role as secretary was short-lived and a Mr Wilson replaced him at the next
meeting in 1947. The notable names of
Mather and Tipper made a first appearance in the Club's minutes on this
too sensational was raised at these meetings until January 1948 when there was much
debate over a proposal to have flesh ears on Dutch cavies, a failing deserving
of disqualification. This highlights how serious a flesh ear was considered and
it is still a bad fault. Later, in the October 1948 a meeting with the NCC was
proposed to discuss and draw up a uniform standard that included a
disqualification for flesh ears.
November 1949, the flesh ear controversy was still ongoing along with a
decision to have DCC prize cards printed for the Annual Stock Show (that was
the only DCC event in those days). After this meeting, Mrs B. Mather took over
as secretary; a position she held for many years. Subsequently, at a special
meeting held at Cleckheaton on 9th October 1950, the flesh ear issue
was finally put to rest when it was Pro Mr Craven the standard stayed as it
was as the National would not alter its standard again for the Dutch
Club. Passed by the meeting.
1955, Mrs E.M.Elward makes an appearance as committee member and club judge;
the only southerner. Things change in 1959 with Margaret now a Vice President
and the committee and judging panel split in two (Northern and Southern). The
names of E. Reynolds, L.J. Badcock, C.V. Hammon and C. Collins are now
recorded. September 1968 sees the DCC Stock Show come south to Guildford with
Eric Reynolds, Jack Price and Joan Radeglia very much instrumental with the
organisation of this event. Margaret Elward, Sid Mather (Guildford classes) and
I (DCC) were all busy judging on this day.
years later, the DCC Annual Show was again at Guildford and at the AGM, it was
agreed that the south could have an area show when the ASS was not in the area
and provided it was arranged with no cost to the parent club. Margaret took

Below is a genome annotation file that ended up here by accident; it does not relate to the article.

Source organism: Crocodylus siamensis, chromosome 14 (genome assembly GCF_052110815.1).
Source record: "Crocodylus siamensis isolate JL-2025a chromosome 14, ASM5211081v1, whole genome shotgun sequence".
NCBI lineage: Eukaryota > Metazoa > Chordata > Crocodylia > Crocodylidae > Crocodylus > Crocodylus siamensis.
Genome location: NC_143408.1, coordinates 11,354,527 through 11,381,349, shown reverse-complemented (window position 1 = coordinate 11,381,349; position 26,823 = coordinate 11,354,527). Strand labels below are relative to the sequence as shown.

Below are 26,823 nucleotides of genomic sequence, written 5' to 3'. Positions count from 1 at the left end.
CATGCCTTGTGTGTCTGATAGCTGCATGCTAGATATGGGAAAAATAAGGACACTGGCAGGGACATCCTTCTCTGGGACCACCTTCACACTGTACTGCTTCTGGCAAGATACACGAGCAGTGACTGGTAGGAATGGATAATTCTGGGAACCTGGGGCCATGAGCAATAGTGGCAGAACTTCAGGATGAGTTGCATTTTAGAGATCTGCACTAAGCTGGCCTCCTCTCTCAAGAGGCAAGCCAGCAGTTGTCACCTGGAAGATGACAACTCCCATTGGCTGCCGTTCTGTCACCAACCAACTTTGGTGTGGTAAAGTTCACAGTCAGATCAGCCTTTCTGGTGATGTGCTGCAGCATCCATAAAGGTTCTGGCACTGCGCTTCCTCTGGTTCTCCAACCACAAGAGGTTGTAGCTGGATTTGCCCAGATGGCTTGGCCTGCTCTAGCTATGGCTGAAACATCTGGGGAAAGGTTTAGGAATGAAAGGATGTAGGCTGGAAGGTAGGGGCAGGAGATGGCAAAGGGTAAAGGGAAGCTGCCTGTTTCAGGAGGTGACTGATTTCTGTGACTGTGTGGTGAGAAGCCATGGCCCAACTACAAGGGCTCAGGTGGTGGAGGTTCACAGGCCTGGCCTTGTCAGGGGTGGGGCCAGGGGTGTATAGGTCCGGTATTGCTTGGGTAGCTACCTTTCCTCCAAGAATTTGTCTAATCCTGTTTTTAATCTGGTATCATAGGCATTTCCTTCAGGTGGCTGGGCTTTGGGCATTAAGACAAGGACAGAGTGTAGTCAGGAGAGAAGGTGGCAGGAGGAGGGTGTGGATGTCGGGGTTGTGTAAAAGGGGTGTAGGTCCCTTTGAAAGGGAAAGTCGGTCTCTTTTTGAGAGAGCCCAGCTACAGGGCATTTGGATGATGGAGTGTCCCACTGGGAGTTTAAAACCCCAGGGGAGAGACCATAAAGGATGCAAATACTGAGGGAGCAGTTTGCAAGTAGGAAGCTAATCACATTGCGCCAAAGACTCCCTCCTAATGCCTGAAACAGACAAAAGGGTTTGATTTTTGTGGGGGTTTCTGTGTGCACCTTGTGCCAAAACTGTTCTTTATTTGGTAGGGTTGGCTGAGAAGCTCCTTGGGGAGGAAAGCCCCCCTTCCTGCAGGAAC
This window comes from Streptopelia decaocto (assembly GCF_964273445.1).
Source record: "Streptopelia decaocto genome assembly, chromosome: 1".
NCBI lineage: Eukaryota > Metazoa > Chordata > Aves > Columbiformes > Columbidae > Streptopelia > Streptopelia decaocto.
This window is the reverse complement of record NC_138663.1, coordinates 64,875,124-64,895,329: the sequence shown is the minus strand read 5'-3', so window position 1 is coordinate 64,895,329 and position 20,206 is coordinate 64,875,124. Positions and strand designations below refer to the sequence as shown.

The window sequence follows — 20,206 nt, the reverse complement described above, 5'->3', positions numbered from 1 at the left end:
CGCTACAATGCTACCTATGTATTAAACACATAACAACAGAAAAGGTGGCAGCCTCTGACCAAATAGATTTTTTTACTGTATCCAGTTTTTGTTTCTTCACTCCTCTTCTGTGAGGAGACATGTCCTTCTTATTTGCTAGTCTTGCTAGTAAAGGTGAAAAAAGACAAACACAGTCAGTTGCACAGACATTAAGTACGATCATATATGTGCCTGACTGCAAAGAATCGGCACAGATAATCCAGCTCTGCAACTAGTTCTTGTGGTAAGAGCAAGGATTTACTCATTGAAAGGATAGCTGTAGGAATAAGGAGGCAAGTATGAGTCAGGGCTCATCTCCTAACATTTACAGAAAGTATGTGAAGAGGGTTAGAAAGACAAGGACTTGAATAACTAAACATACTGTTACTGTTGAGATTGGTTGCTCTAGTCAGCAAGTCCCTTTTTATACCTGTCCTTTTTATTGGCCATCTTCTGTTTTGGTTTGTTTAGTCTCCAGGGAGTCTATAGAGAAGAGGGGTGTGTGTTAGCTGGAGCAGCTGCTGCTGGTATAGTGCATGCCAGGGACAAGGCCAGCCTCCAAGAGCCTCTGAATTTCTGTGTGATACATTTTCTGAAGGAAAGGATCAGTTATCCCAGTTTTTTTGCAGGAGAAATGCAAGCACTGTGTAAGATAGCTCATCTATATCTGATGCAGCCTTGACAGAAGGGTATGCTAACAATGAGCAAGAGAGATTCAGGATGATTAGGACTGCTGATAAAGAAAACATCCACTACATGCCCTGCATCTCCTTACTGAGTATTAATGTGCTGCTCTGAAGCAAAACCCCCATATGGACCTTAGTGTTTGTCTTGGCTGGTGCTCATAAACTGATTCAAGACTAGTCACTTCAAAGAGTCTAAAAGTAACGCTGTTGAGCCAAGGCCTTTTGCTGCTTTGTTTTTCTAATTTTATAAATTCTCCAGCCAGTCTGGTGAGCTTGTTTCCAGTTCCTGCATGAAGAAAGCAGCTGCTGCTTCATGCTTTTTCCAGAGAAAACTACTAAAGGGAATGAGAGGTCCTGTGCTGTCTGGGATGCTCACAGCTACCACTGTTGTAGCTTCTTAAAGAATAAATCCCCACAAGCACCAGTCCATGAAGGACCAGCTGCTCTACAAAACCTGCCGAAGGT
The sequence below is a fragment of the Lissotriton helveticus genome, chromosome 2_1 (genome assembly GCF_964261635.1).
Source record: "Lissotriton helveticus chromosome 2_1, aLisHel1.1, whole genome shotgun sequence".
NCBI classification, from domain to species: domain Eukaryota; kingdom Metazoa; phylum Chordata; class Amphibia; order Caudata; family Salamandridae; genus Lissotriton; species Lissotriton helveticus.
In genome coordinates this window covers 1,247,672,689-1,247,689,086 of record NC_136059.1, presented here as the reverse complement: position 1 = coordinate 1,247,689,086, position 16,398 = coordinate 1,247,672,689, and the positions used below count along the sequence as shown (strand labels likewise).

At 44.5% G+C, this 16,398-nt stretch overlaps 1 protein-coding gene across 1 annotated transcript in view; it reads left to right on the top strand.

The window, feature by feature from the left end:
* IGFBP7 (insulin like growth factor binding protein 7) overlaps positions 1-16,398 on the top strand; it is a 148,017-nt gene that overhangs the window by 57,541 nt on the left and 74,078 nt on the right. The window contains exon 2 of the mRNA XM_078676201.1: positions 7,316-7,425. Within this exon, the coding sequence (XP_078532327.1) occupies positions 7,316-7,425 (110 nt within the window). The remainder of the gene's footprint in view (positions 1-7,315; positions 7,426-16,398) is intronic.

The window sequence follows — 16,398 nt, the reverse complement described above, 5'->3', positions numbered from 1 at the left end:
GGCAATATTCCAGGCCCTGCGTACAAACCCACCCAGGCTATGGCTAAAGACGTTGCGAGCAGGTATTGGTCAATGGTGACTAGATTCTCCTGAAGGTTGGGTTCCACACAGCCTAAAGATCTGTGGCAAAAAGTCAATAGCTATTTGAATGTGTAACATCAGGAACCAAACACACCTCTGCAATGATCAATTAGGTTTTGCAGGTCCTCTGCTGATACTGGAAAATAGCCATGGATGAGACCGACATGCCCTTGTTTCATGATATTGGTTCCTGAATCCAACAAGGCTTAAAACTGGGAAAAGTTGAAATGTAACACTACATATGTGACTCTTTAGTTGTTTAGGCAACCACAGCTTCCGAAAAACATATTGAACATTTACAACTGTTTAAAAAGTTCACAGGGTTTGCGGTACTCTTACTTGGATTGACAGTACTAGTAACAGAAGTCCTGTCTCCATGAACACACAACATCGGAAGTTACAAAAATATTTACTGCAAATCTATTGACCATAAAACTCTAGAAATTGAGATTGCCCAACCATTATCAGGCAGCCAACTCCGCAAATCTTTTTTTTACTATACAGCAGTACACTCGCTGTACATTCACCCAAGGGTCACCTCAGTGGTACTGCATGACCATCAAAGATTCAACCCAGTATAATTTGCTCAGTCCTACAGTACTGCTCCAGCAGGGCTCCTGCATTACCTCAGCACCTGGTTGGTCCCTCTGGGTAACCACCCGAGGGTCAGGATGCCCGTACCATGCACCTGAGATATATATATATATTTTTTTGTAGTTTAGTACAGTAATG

over the mantle of Southern Area Secretary and held the position until her
death in June 2005. It was at this 1970 event that I first met Brian Passmore
of St Austell. Brian was, of course, the driving force behind the DCC South
West Area Shows until an allergy to the dust from hay forced his untimely exit
from the show scene. In addition, he was involved in the production of the
Club's first newsletters with full show reports from the judges and AGM news.
has transpired since then with new colours evolving (Cream Agouti, Lilac and
more recently, Chocolate Agouti), the Club staging as many as five area shows
plus the Annual Stock Show and now a roving Margaret Elward Memorial Show.
my departure as DCC Secretary/Treasurer in 2005, Chris Peachey of Fareham
kindly took over the reins and she did much to keep the Club active and to the
fore on the U.K. cavy scene. Due to unfortunate circumstances, Chris felt it
necessary to resign in 2009 and these positions were then taken up by Maggie
McKay of Dover. Unfortunately, in September 2011, she was diagnosed with liver
cancer with the sad inevitable consequence that her days on this earth were
numbered. The end still came as a shock as she remained amazingly upbeat and
good humoured when I last spoke to her; losing the battle on 11th
a consequence, a new secretary/treasurer was needed but because of some
internal personality problems the job was, initially, seen as something of a
poison chalice. However, the chairman, Graham Godfrey were successful in
persuading Amy Heale to consider the posts and at a September Executive
Meeting, she was duly elected as the Club's new Secretary/Treasurer. After an
eventful AGM in December 2012 and events at the Bradford Ch. Show in January
2013, the Club returned to normality and ever since, Amy has done a brilliant
job and members could not be more pleased.
together with the new Executive, continues with the ethic of doing all possible
to improve the Club and promote the breed throughout the UK.